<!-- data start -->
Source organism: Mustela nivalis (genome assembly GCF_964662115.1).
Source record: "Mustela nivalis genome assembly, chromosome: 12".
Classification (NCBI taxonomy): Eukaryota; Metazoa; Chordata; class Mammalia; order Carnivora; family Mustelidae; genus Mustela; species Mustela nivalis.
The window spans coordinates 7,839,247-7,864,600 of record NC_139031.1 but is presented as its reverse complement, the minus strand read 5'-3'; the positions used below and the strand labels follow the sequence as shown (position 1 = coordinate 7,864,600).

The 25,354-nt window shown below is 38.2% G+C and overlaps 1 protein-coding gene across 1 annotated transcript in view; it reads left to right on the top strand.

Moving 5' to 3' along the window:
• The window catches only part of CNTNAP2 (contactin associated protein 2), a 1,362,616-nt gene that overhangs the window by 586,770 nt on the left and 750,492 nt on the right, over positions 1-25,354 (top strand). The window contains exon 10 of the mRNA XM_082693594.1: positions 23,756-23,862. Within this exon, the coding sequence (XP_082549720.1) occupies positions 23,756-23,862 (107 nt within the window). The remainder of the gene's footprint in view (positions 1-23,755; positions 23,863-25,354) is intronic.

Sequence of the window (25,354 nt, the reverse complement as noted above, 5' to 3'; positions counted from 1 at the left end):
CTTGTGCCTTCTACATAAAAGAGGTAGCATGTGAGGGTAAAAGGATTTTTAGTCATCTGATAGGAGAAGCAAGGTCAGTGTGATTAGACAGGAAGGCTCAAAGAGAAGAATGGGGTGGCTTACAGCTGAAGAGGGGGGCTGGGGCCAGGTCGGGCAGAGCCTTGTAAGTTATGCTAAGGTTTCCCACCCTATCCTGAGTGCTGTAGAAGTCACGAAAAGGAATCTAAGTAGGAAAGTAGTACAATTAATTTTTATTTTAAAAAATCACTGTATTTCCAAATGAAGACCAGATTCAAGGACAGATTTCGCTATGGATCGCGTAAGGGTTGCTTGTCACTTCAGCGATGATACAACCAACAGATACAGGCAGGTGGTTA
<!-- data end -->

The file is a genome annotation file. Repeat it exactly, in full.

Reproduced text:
Source organism: Mustela nivalis (genome assembly GCF_964662115.1).
Source record: "Mustela nivalis genome assembly, chromosome: 12".
Classification (NCBI taxonomy): Eukaryota; Metazoa; Chordata; class Mammalia; order Carnivora; family Mustelidae; genus Mustela; species Mustela nivalis.
The window spans coordinates 7,839,247-7,864,600 of record NC_139031.1 but is presented as its reverse complement, the minus strand read 5'-3'; the positions used below and the strand labels follow the sequence as shown (position 1 = coordinate 7,864,600).

The 25,354-nt window shown below is 38.2% G+C and overlaps 1 protein-coding gene across 1 annotated transcript in view; it reads left to right on the top strand.

Moving 5' to 3' along the window:
• The window catches only part of CNTNAP2 (contactin associated protein 2), a 1,362,616-nt gene that overhangs the window by 586,770 nt on the left and 750,492 nt on the right, over positions 1-25,354 (top strand). The window contains exon 10 of the mRNA XM_082693594.1: positions 23,756-23,862. Within this exon, the coding sequence (XP_082549720.1) occupies positions 23,756-23,862 (107 nt within the window). The remainder of the gene's footprint in view (positions 1-23,755; positions 23,863-25,354) is intronic.

Sequence of the window (25,354 nt, the reverse complement as noted above, 5' to 3'; positions counted from 1 at the left end):
CTTGTGCCTTCTACATAAAAGAGGTAGCATGTGAGGGTAAAAGGATTTTTAGTCATCTGATAGGAGAAGCAAGGTCAGTGTGATTAGACAGGAAGGCTCAAAGAGAAGAATGGGGTGGCTTACAGCTGAAGAGGGGGGCTGGGGCCAGGTCGGGCAGAGCCTTGTAAGTTATGCTAAGGTTTCCCACCCTATCCTGAGTGCTGTAGAAGTCACGAAAAGGAATCTAAGTAGGAAAGTAGTACAATTAATTTTTATTTTAAAAAATCACTGTATTTCCAAATGAAGACCAGATTCAAGGACAGATTTCGCTATGGATCGCGTAAGGGTTGCTTGTCACTTCAGCGATGATACAACCAACAGATACAGGCAGGTGGTTA